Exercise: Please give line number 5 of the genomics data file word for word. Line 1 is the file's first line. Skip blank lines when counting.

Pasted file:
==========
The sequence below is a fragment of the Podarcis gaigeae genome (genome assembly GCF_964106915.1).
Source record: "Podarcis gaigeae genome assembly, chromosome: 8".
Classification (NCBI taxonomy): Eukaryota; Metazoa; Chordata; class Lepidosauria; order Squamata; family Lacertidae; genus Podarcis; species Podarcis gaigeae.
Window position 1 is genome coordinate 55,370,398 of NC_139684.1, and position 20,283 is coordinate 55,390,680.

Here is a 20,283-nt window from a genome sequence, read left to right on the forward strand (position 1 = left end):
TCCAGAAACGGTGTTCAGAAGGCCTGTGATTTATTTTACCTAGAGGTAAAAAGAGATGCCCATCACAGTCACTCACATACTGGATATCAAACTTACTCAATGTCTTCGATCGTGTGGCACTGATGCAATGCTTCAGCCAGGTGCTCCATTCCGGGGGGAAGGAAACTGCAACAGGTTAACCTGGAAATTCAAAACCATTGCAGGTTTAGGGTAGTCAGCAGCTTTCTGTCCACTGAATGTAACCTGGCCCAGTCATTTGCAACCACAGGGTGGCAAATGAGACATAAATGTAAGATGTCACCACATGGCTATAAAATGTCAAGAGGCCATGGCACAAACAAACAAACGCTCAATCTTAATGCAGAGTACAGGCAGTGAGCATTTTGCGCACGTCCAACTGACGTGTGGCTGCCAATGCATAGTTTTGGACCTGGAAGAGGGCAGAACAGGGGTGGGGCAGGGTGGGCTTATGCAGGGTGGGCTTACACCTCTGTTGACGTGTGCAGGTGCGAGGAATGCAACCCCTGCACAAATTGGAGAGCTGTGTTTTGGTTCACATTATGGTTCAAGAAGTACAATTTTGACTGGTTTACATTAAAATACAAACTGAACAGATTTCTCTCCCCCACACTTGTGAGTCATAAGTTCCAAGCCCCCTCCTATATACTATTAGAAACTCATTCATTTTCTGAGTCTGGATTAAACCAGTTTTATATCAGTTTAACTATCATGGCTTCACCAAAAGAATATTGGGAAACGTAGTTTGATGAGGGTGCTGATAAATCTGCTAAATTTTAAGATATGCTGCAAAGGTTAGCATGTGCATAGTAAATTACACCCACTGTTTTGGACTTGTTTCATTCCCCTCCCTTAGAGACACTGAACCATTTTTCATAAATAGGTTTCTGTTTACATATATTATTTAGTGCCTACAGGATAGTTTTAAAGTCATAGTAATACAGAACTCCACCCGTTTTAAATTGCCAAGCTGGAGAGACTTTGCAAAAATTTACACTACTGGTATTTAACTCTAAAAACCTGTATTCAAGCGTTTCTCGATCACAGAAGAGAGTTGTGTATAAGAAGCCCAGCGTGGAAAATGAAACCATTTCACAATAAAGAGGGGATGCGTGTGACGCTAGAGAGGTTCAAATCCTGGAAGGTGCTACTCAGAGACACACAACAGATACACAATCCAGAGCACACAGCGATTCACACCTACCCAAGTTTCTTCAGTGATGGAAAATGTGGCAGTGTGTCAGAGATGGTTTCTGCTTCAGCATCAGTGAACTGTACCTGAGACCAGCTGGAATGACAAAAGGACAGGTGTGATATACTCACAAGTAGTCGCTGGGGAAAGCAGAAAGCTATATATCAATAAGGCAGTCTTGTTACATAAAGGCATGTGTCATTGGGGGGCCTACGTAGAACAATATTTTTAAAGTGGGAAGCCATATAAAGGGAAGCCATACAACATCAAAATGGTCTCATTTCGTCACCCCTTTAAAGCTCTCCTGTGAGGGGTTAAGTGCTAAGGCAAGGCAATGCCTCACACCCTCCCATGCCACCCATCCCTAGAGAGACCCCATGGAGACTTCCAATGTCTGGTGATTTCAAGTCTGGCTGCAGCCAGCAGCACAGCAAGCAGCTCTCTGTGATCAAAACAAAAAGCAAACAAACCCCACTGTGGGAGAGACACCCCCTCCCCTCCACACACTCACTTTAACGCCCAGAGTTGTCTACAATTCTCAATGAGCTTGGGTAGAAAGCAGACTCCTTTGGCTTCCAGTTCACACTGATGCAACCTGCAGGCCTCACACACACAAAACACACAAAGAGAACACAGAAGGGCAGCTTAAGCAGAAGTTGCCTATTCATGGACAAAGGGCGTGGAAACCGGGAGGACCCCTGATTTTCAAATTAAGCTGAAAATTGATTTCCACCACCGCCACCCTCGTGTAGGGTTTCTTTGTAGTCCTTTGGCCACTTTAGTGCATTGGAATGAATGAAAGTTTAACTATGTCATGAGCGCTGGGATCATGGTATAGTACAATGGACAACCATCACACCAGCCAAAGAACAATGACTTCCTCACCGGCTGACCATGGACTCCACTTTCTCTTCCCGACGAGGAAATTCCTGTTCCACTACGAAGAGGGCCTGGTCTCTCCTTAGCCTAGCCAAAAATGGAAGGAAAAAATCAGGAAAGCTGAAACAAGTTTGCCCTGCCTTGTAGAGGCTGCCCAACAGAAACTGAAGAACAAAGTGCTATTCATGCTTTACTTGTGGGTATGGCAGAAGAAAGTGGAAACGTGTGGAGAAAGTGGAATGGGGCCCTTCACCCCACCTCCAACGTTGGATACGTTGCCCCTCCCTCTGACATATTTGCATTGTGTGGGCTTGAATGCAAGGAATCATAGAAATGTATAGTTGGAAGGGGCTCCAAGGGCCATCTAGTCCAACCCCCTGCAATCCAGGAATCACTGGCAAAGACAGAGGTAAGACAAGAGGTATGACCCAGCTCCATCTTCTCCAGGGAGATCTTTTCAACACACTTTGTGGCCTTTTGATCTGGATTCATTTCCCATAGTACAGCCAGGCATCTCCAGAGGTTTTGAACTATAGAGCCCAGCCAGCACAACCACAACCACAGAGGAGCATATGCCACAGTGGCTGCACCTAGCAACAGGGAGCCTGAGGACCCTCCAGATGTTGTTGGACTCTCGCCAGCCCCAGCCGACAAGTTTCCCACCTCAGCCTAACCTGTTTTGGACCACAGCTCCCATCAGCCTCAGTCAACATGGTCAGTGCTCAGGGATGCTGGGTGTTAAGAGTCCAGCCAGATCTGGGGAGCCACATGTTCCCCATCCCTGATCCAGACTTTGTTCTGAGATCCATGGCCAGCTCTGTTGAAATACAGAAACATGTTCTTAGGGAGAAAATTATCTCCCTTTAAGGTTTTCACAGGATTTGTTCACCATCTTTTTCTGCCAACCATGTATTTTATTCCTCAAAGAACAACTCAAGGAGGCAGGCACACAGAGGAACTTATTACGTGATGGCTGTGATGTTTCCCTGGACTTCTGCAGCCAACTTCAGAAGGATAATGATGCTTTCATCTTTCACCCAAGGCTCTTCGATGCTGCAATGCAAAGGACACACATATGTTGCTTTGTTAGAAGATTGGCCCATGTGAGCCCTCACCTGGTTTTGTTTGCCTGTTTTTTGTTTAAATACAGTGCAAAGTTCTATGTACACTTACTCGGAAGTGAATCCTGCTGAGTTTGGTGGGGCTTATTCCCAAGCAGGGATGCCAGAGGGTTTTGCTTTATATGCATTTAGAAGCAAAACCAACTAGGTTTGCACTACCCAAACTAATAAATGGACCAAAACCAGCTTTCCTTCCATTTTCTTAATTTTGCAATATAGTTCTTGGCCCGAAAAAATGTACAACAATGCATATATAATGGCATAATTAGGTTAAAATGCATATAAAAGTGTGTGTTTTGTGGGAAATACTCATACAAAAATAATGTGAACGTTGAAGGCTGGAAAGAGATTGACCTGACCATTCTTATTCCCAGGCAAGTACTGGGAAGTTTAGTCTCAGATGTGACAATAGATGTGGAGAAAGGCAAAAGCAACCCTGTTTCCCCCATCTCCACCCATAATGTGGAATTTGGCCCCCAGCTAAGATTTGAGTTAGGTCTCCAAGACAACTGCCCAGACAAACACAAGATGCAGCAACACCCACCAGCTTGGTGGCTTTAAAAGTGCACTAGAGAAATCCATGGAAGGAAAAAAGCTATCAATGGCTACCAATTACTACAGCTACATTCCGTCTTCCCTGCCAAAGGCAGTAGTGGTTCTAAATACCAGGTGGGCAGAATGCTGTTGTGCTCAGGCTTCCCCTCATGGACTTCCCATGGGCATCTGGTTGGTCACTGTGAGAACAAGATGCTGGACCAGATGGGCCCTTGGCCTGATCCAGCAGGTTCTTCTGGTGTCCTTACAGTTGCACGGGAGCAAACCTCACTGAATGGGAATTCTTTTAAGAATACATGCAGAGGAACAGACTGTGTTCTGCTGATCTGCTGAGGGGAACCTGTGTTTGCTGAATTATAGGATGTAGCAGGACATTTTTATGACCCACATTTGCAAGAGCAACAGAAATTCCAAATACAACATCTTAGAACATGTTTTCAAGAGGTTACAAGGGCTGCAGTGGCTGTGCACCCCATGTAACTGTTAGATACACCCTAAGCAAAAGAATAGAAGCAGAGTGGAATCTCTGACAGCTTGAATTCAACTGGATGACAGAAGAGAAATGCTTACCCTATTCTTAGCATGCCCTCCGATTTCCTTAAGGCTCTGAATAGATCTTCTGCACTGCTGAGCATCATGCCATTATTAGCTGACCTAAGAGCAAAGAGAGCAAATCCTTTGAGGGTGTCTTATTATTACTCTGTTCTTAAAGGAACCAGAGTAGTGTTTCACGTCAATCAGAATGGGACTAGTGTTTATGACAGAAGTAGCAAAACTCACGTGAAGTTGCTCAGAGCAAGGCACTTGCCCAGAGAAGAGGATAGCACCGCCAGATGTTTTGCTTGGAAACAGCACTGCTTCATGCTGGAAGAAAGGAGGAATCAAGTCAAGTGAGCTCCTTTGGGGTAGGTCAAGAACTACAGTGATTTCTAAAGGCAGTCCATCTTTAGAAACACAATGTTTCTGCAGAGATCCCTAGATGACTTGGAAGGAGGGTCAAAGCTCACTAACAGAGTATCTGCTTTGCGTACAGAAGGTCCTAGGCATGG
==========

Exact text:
Here is a 20,283-nt window from a genome sequence, read left to right on the forward strand (position 1 = left end):